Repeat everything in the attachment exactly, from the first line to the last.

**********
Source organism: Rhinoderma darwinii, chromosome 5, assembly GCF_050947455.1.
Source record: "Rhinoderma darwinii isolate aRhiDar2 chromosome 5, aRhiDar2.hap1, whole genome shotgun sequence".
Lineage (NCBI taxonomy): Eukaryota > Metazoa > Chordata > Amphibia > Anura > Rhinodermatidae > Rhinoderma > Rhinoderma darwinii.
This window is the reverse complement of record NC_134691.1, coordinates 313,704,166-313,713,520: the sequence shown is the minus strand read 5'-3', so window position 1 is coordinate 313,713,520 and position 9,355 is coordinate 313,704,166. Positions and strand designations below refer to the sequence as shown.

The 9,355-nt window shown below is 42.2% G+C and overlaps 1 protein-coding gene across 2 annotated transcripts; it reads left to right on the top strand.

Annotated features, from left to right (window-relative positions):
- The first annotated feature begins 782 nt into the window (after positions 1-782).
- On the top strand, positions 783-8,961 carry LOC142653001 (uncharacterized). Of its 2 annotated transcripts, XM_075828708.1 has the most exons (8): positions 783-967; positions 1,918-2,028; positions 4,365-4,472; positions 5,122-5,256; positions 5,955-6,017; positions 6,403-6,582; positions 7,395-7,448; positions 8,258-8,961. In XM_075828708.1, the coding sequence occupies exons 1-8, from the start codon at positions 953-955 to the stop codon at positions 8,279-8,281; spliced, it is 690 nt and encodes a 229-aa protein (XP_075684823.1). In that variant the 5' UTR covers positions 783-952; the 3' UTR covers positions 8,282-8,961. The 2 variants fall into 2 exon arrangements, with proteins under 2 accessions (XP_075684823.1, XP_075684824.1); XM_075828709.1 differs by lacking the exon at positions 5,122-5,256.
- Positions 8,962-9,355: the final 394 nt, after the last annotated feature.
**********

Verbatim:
Source organism: Rhinoderma darwinii, chromosome 5, assembly GCF_050947455.1.
Source record: "Rhinoderma darwinii isolate aRhiDar2 chromosome 5, aRhiDar2.hap1, whole genome shotgun sequence".
Lineage (NCBI taxonomy): Eukaryota > Metazoa > Chordata > Amphibia > Anura > Rhinodermatidae > Rhinoderma > Rhinoderma darwinii.
This window is the reverse complement of record NC_134691.1, coordinates 313,704,166-313,713,520: the sequence shown is the minus strand read 5'-3', so window position 1 is coordinate 313,713,520 and position 9,355 is coordinate 313,704,166. Positions and strand designations below refer to the sequence as shown.

The 9,355-nt window shown below is 42.2% G+C and overlaps 1 protein-coding gene across 2 annotated transcripts; it reads left to right on the top strand.

Annotated features, from left to right (window-relative positions):
- The first annotated feature begins 782 nt into the window (after positions 1-782).
- On the top strand, positions 783-8,961 carry LOC142653001 (uncharacterized). Of its 2 annotated transcripts, XM_075828708.1 has the most exons (8): positions 783-967; positions 1,918-2,028; positions 4,365-4,472; positions 5,122-5,256; positions 5,955-6,017; positions 6,403-6,582; positions 7,395-7,448; positions 8,258-8,961. In XM_075828708.1, the coding sequence occupies exons 1-8, from the start codon at positions 953-955 to the stop codon at positions 8,279-8,281; spliced, it is 690 nt and encodes a 229-aa protein (XP_075684823.1). In that variant the 5' UTR covers positions 783-952; the 3' UTR covers positions 8,282-8,961. The 2 variants fall into 2 exon arrangements, with proteins under 2 accessions (XP_075684823.1, XP_075684824.1); XM_075828709.1 differs by lacking the exon at positions 5,122-5,256.
- Positions 8,962-9,355: the final 394 nt, after the last annotated feature.